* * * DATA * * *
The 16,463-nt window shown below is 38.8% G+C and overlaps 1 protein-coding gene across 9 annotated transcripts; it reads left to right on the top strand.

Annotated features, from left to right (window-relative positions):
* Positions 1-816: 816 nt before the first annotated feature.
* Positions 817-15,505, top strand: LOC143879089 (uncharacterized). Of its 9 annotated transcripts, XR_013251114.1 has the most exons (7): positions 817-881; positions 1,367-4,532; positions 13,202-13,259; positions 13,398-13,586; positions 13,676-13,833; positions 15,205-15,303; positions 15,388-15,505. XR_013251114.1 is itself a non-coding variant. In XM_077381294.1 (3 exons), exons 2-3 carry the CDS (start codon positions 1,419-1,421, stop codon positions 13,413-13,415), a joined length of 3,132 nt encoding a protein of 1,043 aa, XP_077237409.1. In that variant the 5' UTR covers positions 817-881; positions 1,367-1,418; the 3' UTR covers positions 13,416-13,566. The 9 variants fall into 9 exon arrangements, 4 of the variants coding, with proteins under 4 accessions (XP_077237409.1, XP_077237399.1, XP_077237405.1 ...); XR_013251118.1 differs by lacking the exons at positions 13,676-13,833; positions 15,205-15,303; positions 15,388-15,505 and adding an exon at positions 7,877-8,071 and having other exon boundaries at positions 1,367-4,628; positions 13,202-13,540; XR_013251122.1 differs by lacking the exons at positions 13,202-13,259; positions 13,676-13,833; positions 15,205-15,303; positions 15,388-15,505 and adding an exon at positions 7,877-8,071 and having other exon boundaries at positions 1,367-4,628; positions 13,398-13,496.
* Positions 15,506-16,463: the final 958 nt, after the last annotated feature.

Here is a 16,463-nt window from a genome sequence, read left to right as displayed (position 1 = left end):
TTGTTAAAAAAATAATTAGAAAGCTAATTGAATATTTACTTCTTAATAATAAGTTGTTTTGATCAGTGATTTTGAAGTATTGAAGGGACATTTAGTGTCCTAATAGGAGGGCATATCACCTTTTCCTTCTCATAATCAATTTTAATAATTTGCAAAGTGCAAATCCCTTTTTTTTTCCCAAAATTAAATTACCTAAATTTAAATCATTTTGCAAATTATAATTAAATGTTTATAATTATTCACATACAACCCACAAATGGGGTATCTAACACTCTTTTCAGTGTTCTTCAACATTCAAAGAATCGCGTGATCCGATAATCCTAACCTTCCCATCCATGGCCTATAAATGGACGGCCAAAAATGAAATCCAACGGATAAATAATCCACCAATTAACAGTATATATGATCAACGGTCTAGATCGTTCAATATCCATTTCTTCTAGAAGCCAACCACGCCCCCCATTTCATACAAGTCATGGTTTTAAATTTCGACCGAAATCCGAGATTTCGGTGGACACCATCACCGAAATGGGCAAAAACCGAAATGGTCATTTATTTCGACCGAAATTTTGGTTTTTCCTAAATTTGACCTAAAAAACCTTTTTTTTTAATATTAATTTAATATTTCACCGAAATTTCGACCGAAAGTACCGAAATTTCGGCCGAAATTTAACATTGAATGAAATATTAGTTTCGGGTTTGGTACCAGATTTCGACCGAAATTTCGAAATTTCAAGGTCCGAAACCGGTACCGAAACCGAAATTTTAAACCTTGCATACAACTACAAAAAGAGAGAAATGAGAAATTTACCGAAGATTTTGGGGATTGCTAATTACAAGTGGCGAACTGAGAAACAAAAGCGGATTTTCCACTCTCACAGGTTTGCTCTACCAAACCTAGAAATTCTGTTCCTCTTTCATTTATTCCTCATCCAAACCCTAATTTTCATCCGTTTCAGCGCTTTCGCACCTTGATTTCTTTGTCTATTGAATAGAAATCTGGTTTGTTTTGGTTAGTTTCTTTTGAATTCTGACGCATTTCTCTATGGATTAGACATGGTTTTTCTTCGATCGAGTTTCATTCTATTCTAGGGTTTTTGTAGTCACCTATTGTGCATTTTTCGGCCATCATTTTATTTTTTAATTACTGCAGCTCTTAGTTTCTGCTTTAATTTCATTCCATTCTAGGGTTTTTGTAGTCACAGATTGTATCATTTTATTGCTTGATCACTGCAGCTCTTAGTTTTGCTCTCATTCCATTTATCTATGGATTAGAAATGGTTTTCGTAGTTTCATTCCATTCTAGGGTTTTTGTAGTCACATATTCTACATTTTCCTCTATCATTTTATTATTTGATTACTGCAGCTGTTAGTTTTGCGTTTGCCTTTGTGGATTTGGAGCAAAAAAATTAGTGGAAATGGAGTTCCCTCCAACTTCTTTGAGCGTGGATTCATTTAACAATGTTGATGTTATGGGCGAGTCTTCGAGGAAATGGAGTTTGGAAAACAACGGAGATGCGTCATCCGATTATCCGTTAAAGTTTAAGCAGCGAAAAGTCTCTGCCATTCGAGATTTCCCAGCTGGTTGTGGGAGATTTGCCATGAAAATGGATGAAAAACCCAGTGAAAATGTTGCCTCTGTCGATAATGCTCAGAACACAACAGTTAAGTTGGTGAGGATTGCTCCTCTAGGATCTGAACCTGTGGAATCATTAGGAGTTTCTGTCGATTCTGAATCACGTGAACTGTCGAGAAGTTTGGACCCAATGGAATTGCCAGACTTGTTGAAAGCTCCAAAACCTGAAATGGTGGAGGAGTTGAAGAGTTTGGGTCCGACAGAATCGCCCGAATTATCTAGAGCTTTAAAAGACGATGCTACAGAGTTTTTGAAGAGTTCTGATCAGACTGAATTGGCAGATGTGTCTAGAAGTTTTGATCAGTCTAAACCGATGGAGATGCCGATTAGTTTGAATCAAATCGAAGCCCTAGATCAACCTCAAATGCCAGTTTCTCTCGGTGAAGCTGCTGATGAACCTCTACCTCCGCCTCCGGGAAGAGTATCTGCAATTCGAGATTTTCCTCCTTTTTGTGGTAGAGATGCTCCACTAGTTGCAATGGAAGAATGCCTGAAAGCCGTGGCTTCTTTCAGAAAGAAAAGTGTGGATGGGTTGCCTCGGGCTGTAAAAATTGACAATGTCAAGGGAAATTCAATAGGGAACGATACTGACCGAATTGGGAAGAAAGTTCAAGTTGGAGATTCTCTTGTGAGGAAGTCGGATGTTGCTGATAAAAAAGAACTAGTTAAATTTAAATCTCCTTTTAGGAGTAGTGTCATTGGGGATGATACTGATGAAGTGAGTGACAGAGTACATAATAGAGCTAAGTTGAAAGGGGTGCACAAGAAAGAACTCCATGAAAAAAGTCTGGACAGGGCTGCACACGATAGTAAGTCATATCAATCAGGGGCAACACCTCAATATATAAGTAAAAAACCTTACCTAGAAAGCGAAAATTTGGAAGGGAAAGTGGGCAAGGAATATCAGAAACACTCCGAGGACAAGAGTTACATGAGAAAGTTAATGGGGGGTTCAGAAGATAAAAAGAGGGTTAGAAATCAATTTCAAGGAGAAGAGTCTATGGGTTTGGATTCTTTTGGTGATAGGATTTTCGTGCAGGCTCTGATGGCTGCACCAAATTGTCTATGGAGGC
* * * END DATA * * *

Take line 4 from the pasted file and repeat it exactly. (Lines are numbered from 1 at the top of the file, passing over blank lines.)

* Positions 817-15,505, top strand: LOC143879089 (uncharacterized). Of its 9 annotated transcripts, XR_013251114.1 has the most exons (7): positions 817-881; positions 1,367-4,532; positions 13,202-13,259; positions 13,398-13,586; positions 13,676-13,833; positions 15,205-15,303; positions 15,388-15,505. XR_013251114.1 is itself a non-coding variant. In XM_077381294.1 (3 exons), exons 2-3 carry the CDS (start codon positions 1,419-1,421, stop codon positions 13,413-13,415), a joined length of 3,132 nt encoding a protein of 1,043 aa, XP_077237409.1. In that variant the 5' UTR covers positions 817-881; positions 1,367-1,418; the 3' UTR covers positions 13,416-13,566. The 9 variants fall into 9 exon arrangements, 4 of the variants coding, with proteins under 4 accessions (XP_077237409.1, XP_077237399.1, XP_077237405.1 ...); XR_013251118.1 differs by lacking the exons at positions 13,676-13,833; positions 15,205-15,303; positions 15,388-15,505 and adding an exon at positions 7,877-8,071 and having other exon boundaries at positions 1,367-4,628; positions 13,202-13,540; XR_013251122.1 differs by lacking the exons at positions 13,202-13,259; positions 13,676-13,833; positions 15,205-15,303; positions 15,388-15,505 and adding an exon at positions 7,877-8,071 and having other exon boundaries at positions 1,367-4,628; positions 13,398-13,496.